Quinnipiac University is training students to work with local health departments to address vaccine hesitancy in communities across Connecticut.
The Connecticut Public Health College Corps program is training about 110 students from across the state in topics including vaccine knowledge and communication strategies, motivations and persuasion in storytelling, and active listening before embedding them in four-week placements with local public health departments in nine cities.
Students are completing a week of virtual training taught by a cross-disciplinary group of Quinnipiac faculty with expertise in biomedical sciences, communication and social work before beginning their work in the communities next week. Students will receive a $2,750 stipend for their participation in the program, which is being funded by the Connecticut Department of Public Health.
“We plan on them spending 35 hours a week out in the community helping expand capacity in the communities with the work that they’re already doing to address vaccine hesitancy,” said Janelle M. Chiasera, dean of Quinnipiac’s School of Health Sciences.
She said students will help with tasks such as canvassing and outreach, event planning, and social media campaigning.
“I will tell you Connecticut over all, we’re doing really good job compared to the rest of the country,” Chiasera said. “The percent fully vaccinated in the U.S. is 49 percent, and we have about 62 percent in the state of Connecticut. But when you start looking at race and ethnicity percentages and age percentages, it tells a little bit of a different story.”
About 58 percent of white people in in Connecticut are fully vaccinated, compared to about 43 percent of Hispanic people, 37 percent of Black people and 29 percent of people of multiple races, according to state data.
As is consistent with national trends, younger people in Connecticut are less likely than older adults to be vaccinated: about 53 percent of people age 16 to 24 are fully vaccinated, compared to more than 80 percent for those age 55 and up.
“There are some pockets where we still need help,” Chiasera said. “I think that’s the spirit of the corps, is to try to get students out there to help in those particular areas.”
Although it is being organized by Quinnipiac, the students participating in the program come from a variety of different four-year and two-year colleges across Connecticut.
Tony Hsieh, a student at Tunxis Community College studying communication, said his goal for participating is to “at least plant a seed” for others to consider the vaccine — or at least to help “people who simply don’t have time and don’t have the resources to get correct information.
“A lot of people feel unheard. Our mission is not just to spread correct information but also to listen to them. What are your concerns? We want to know.”
Brian Omondi, another program participant who is studying economics and data science at Quinnipiac, said he is fascinated by behavioral economics and questions of what people value.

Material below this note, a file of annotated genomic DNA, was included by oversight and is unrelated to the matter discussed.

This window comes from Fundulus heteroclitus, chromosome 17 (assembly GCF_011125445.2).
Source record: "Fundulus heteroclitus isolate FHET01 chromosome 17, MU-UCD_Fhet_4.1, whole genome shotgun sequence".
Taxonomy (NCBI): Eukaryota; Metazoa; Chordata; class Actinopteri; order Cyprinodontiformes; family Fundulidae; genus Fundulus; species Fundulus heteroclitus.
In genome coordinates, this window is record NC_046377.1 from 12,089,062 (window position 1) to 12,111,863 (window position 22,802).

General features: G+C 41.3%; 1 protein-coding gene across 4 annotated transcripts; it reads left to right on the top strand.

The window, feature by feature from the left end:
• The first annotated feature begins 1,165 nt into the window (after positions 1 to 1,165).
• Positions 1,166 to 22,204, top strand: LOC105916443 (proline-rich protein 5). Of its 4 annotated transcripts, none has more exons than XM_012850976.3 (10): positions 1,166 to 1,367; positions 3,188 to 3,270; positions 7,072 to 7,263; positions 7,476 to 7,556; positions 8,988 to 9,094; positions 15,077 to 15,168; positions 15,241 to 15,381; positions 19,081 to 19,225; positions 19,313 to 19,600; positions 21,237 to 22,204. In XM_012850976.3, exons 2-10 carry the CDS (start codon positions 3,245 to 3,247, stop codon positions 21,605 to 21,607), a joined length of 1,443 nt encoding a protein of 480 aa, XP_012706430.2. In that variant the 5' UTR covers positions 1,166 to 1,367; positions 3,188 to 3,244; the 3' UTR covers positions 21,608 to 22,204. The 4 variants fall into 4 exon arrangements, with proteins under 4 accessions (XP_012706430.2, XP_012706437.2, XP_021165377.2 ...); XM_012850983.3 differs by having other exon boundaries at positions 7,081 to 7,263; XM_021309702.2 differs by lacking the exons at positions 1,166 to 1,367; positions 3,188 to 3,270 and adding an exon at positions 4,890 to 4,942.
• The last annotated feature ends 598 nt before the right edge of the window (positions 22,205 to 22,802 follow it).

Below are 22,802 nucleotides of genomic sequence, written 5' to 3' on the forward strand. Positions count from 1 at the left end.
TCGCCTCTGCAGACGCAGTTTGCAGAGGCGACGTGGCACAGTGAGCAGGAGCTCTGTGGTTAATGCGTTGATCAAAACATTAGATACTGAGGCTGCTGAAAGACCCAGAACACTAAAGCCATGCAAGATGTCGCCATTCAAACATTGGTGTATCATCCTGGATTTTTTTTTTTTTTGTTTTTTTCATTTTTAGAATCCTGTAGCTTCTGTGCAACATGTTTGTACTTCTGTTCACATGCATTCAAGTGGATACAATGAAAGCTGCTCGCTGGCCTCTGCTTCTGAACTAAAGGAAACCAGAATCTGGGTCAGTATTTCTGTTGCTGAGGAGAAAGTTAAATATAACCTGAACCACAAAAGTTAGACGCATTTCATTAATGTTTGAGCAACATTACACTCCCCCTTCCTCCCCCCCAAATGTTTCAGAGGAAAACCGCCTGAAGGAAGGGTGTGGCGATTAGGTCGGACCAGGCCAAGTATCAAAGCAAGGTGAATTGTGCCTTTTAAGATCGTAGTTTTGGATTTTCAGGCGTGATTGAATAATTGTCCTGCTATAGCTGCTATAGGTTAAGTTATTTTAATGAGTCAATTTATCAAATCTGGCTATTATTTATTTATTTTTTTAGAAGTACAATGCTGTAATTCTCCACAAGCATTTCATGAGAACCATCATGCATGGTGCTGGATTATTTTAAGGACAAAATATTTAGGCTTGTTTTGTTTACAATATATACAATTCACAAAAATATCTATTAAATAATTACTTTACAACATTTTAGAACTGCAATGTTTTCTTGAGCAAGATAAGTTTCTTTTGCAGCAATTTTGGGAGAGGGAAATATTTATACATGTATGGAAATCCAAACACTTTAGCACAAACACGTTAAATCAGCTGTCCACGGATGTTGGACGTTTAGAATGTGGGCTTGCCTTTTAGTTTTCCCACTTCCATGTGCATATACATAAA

“With a lot of the misinformation that has come out, it’s left people without direction or to be able to discern what the best way forward is,” Omondi said. “Being able to provide a little bit of clarity for people to make the best decisions for themselves and their families and their communities as a whole is something that I’m very happy to be a part of.”
Scott C. Ratzan, distinguished lecturer at the City University of New York Graduate School of Public Health and Health Policy and co-founder of CONVINCE USA, a project to increase vaccine literacy, said there could be particular value in a model that deploys college students to talk about the vaccine with other people around their age and in their networks.
More broadly, he said, “It’s excellent fundamentally to teach students about public health. More than ever, we need more people in public health at multiple levels.”
The Connecticut Public Health College Corps program is modeled on another new state-funded service program, the College Corps Connecticut Summer Program at Fairfield University, which has an education rather than a public health focus.
Laurie Grupp, dean of the Graduate School of Education and Allied Professions at Fairfield, said about 370 undergraduates are working in about 160 different sites to support summer enrichment programs offered by different community groups such as YMCAs and Boys and Girls clubs. Participants receive up to a $4,500 stipend for an eight-week commitment, including a one-week training taught by Fairfield faculty.
Grupp said the idea for the corps was born out of a task force that connected K-12 and higher education leaders to discuss the impacts of the pandemic.
“We started talking early on about summer enrichment and what it would look like for kids who had been out of school for nearly a year and a half to go back to school in August or September if they are able to be in person and what would it take for them to succeed,” she said. “We realized what they needed was social, emotional and physical development activities to try to get them emotionally, physically, socially ready for being in school in person starting soon.”